From the automaker perspective, production cost was a serious issue.  GM decided to gamble, hoping they'd achieve mainstream sales level (minimum rate of 60,000 annual here) by the end of the second sales-year.  That turned into a disaster. Inventory piled up, despite the rollout of Cadillac ELR. Purchase interest continued to be a struggle.  So, the third model-year came with a $5,000 price drop, with the continued hope that economics-of-scale would bring down production cost.  Despite that, sales still didn't increase.

Falling gas prices, recovery of the economy, and growing demand for Leaf & Tesla made the bad situation for GM even worse.  No one really knew what to expect for the second-generation design, yet focus had almost entirely shifted over to it.  Hope was blinded by desperation.  The first-generation model was left to struggle on its own.  Nothing was able to ignite excitement for the technology in Volt.  Viewed upon as a small, complex, expensive plug-in vehicle with hybrid MPG well below Prius, it just plain couldn't find an audience.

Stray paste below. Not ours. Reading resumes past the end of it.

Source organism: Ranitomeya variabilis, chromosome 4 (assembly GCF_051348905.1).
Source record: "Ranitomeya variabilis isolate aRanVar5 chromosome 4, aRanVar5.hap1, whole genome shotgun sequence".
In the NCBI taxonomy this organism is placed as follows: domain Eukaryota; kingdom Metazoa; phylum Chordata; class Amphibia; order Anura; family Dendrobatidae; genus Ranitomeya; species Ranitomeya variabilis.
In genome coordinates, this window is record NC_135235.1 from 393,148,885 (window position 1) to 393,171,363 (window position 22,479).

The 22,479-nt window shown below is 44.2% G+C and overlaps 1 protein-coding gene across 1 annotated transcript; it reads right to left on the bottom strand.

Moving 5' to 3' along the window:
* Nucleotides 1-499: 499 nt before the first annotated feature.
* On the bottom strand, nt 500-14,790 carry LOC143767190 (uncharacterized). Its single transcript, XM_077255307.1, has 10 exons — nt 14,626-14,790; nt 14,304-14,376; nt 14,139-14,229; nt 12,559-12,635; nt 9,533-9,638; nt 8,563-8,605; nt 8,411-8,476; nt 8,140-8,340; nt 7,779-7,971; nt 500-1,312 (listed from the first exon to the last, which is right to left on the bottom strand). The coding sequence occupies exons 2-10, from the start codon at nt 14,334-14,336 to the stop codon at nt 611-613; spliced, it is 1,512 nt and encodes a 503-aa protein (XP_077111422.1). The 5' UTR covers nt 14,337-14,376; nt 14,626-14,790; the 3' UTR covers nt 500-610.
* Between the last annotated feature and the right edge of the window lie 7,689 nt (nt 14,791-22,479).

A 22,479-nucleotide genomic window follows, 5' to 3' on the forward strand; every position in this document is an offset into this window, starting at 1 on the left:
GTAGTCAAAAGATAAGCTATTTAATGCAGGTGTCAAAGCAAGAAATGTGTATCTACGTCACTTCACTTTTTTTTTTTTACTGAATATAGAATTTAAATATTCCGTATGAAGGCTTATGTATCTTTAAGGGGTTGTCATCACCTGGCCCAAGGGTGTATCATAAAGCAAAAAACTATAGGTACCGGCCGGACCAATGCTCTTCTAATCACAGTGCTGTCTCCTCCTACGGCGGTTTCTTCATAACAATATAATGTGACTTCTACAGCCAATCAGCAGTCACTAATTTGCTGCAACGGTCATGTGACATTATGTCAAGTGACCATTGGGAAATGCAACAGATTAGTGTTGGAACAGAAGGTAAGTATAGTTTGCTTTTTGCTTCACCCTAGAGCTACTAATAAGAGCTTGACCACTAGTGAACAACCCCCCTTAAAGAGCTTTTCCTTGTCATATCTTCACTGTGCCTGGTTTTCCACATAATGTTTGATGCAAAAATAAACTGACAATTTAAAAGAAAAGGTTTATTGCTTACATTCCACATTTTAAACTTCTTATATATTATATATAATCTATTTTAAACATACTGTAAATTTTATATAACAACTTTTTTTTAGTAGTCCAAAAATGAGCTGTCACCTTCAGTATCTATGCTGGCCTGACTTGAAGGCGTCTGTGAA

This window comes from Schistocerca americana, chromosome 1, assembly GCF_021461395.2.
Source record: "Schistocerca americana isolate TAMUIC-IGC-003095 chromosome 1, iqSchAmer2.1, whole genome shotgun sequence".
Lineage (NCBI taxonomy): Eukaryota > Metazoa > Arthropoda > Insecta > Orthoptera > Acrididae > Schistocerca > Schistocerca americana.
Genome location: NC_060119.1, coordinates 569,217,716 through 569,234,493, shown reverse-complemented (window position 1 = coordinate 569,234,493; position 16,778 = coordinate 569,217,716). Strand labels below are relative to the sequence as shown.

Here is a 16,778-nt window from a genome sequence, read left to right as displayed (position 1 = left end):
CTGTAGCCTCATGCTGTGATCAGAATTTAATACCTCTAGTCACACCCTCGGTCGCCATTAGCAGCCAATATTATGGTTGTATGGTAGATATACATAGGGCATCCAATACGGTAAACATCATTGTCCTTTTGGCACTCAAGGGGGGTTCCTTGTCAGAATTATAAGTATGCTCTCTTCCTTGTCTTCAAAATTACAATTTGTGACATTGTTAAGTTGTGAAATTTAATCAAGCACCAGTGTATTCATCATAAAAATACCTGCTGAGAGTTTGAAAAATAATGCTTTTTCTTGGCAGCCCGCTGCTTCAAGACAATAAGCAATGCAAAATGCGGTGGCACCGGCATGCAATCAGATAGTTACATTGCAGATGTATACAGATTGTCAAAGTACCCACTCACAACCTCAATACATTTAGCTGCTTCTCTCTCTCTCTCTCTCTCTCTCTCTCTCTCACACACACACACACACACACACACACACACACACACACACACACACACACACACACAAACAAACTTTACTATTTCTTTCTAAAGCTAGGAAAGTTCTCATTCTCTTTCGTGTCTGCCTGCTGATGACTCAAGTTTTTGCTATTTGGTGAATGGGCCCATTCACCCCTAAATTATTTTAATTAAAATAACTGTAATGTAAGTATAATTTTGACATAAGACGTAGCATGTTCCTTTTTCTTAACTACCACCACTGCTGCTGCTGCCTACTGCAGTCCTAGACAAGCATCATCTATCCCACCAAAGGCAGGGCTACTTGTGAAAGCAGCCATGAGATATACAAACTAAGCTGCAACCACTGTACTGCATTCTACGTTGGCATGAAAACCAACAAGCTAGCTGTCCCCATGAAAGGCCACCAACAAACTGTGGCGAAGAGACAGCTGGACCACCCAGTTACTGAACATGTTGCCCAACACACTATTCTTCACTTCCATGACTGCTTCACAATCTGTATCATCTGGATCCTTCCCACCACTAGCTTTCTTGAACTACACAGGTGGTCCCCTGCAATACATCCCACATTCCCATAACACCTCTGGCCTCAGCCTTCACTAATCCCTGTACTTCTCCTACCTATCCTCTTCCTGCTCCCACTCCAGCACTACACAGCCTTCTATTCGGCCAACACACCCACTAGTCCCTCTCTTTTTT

Problems continued to mount as Volt leases began to expire.  The original deals were deeply discounted, making the choice very compelling to take advantage of.  Unfortunately, 3 years later, the resale values for those older Volts had plummeted.  Growing competition from Nissan, Ford, and Tesla along with the $5,000 price reduction left little reason for lease holders to stay loyal to GM.  Those conquest sales which enthusiasts had flaunted were turning into large abandonment numbers.  Even the original audience was being lost.

Evidence of GM changing course emerged in 2014, when we started to here about an EV that would be offered.  By late summer, confirmation of Chevy Bolt being revealed at the Detroit autoshow in January ended any doubt.  The fundamental strength of Volt had completely fallen apart.  The solution for "range anxiety" had become a battery-pack large enough to provide 200 miles of electric-only travel, no engine necessary.  At that point, the success became even more uncertain. Supporters were being drawn to Bolt.

Most people are familiar with what happened from that point.  Details of the second-generation Volt were revealed.  Promise of a design able to compete directly with other GM vehicles on dealer's showroom floors was lost.  When rollout finally began, only a small number of states received delivery.  The rest of the nation would have to wait another 6 months.  By the time that happened, the production version of Bolt was revealed. 3 months later, Tesla revealed Model 3 and began taking reservations.